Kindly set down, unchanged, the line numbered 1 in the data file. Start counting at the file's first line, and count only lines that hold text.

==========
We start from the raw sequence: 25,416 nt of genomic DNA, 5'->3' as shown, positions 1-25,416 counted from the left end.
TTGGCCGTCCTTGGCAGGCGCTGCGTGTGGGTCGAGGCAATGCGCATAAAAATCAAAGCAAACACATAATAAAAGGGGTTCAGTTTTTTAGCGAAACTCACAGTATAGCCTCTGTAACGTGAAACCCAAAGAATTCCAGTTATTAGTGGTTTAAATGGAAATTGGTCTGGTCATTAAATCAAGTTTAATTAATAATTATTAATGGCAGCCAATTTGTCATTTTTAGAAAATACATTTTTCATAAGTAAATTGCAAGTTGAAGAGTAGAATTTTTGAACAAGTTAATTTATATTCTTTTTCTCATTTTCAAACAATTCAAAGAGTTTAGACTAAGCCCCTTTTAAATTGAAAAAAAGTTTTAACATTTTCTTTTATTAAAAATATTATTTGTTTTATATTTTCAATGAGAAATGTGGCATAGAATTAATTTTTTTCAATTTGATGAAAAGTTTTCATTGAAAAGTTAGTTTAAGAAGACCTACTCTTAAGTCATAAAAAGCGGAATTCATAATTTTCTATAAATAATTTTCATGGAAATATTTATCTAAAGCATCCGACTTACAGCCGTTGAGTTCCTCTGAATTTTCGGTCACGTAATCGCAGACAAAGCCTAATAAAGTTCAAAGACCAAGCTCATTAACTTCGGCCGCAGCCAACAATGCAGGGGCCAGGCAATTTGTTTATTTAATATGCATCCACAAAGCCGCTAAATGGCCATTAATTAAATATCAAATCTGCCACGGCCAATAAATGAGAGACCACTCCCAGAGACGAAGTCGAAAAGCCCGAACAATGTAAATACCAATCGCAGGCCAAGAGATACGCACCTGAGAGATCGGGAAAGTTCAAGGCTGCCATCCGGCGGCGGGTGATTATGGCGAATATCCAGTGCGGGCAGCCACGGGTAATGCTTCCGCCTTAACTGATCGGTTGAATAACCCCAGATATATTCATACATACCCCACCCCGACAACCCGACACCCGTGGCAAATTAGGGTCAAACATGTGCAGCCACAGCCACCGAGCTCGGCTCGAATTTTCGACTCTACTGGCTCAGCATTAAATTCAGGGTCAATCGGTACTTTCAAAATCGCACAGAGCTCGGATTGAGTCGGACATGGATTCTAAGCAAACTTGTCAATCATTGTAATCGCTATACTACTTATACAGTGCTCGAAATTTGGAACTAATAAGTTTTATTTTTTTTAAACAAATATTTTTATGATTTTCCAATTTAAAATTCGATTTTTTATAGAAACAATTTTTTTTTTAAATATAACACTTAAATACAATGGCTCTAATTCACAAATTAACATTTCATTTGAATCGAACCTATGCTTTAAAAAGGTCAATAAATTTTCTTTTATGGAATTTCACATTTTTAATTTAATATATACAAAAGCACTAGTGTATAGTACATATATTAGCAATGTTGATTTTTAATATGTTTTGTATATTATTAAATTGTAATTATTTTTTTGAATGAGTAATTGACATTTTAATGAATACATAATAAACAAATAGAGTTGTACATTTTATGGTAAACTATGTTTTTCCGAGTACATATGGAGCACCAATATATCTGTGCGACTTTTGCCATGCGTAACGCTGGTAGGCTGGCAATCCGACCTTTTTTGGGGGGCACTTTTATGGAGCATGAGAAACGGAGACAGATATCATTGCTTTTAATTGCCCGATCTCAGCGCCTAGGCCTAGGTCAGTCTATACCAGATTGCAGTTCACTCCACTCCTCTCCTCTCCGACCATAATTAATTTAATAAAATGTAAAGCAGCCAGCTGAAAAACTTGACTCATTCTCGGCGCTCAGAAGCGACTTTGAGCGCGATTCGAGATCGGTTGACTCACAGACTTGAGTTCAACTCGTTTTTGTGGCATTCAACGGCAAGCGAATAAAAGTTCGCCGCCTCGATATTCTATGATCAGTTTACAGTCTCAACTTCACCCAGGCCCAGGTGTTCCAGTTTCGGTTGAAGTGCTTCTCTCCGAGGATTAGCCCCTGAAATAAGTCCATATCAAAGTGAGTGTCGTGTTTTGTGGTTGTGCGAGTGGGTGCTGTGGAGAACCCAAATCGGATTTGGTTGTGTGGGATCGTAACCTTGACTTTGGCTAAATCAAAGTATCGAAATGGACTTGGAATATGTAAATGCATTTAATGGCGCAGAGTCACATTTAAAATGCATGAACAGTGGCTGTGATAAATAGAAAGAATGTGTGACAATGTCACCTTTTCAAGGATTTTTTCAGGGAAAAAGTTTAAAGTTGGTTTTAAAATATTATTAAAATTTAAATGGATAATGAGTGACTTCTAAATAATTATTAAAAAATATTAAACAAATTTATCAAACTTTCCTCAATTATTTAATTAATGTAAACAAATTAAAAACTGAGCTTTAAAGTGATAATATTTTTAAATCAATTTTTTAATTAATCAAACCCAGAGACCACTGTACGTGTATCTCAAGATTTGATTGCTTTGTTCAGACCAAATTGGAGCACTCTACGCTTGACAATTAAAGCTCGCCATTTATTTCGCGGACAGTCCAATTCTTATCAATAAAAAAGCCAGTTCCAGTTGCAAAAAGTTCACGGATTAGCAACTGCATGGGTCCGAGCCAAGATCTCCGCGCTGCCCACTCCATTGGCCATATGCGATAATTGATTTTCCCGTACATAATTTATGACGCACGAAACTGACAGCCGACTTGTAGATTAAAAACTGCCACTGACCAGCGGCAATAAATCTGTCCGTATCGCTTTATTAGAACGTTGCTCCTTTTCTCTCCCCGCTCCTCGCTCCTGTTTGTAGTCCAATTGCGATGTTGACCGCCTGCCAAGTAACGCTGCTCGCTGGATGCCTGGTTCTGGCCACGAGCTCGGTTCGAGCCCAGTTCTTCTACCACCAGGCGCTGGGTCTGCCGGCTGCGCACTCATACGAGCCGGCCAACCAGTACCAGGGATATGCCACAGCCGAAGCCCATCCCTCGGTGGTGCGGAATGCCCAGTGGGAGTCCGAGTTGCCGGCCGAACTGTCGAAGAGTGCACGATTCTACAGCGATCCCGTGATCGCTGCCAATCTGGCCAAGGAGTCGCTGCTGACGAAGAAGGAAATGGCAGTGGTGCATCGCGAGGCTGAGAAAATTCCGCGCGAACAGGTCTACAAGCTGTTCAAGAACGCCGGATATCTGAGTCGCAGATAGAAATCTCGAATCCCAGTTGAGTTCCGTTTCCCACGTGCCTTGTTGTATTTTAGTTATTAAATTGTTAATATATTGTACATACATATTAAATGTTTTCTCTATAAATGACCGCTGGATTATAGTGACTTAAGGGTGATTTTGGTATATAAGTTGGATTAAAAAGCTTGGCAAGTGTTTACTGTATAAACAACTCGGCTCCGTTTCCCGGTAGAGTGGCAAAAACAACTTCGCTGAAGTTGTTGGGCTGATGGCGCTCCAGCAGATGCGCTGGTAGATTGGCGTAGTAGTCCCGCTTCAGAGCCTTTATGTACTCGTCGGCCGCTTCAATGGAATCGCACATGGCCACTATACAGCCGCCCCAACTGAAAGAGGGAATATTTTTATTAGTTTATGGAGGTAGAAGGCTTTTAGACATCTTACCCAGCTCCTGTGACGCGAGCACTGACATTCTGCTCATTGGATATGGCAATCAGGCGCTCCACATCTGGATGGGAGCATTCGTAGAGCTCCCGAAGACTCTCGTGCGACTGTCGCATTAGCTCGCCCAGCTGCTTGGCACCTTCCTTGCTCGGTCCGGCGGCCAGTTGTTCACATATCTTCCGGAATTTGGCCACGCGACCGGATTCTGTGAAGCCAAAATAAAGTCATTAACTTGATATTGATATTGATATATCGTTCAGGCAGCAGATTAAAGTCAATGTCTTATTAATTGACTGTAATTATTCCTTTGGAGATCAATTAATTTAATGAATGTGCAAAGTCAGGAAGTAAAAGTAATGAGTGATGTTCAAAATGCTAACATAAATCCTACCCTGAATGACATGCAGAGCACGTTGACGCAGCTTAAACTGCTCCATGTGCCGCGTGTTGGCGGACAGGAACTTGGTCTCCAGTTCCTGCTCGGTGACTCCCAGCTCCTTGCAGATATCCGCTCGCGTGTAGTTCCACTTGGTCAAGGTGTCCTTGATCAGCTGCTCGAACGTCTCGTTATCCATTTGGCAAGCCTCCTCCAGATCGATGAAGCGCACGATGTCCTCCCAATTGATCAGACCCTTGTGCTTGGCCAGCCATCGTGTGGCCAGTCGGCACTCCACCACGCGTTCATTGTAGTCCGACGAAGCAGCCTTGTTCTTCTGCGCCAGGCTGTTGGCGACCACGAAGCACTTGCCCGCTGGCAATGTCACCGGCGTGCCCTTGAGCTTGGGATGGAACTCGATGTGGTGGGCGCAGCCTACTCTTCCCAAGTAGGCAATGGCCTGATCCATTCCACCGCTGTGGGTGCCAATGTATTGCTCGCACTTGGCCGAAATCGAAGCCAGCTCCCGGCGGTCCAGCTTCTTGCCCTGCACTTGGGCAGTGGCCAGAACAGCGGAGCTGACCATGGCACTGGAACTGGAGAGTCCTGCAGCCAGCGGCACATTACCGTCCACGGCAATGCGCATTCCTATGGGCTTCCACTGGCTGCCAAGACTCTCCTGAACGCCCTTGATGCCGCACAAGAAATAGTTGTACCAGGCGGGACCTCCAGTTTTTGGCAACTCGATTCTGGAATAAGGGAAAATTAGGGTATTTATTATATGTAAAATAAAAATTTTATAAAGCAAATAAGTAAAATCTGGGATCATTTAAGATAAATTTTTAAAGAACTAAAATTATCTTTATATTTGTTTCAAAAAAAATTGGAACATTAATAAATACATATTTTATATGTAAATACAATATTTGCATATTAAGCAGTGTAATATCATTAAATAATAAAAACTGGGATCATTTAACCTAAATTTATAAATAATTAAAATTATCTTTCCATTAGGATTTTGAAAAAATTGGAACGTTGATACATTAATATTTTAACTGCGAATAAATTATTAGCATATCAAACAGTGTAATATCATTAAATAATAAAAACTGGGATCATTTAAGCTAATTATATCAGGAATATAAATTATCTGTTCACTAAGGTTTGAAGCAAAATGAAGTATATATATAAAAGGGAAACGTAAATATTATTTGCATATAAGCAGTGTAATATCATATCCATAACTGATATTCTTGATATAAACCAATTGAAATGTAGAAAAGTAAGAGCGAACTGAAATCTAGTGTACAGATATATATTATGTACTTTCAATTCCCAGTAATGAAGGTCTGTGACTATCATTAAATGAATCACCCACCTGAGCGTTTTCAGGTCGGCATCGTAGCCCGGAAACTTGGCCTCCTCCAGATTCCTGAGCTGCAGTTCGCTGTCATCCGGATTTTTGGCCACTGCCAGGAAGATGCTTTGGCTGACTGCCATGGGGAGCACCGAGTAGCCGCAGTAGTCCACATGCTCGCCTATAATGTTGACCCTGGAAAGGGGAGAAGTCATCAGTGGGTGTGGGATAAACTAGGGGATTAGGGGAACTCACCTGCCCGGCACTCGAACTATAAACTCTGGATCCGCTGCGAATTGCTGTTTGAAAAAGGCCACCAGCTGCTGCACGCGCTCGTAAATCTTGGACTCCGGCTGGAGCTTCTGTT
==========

We start from the raw sequence: 25,416 nt of genomic DNA, 5'->3' as shown, positions 1-25,416 counted from the left end.